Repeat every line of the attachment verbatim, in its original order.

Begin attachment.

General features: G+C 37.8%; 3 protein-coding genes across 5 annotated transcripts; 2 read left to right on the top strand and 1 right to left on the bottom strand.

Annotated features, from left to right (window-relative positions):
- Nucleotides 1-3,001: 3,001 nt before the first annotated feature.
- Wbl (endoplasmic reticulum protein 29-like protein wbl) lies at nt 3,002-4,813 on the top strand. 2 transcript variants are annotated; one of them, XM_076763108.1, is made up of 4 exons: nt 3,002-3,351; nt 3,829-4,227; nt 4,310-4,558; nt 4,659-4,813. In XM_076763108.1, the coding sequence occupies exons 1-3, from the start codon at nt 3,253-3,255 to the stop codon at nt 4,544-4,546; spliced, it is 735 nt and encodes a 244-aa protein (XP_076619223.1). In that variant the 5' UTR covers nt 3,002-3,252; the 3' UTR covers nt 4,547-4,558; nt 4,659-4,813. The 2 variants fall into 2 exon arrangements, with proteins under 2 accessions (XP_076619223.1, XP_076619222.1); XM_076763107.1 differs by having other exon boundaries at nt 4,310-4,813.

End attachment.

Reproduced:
General features: G+C 37.8%; 3 protein-coding genes across 5 annotated transcripts; 2 read left to right on the top strand and 1 right to left on the bottom strand.

Annotated features, from left to right (window-relative positions):
- Nucleotides 1-3,001: 3,001 nt before the first annotated feature.
- Wbl (endoplasmic reticulum protein 29-like protein wbl) lies at nt 3,002-4,813 on the top strand. 2 transcript variants are annotated; one of them, XM_076763108.1, is made up of 4 exons: nt 3,002-3,351; nt 3,829-4,227; nt 4,310-4,558; nt 4,659-4,813. In XM_076763108.1, the coding sequence occupies exons 1-3, from the start codon at nt 3,253-3,255 to the stop codon at nt 4,544-4,546; spliced, it is 735 nt and encodes a 244-aa protein (XP_076619223.1). In that variant the 5' UTR covers nt 3,002-3,252; the 3' UTR covers nt 4,547-4,558; nt 4,659-4,813. The 2 variants fall into 2 exon arrangements, with proteins under 2 accessions (XP_076619223.1, XP_076619222.1); XM_076763107.1 differs by having other exon boundaries at nt 4,310-4,813.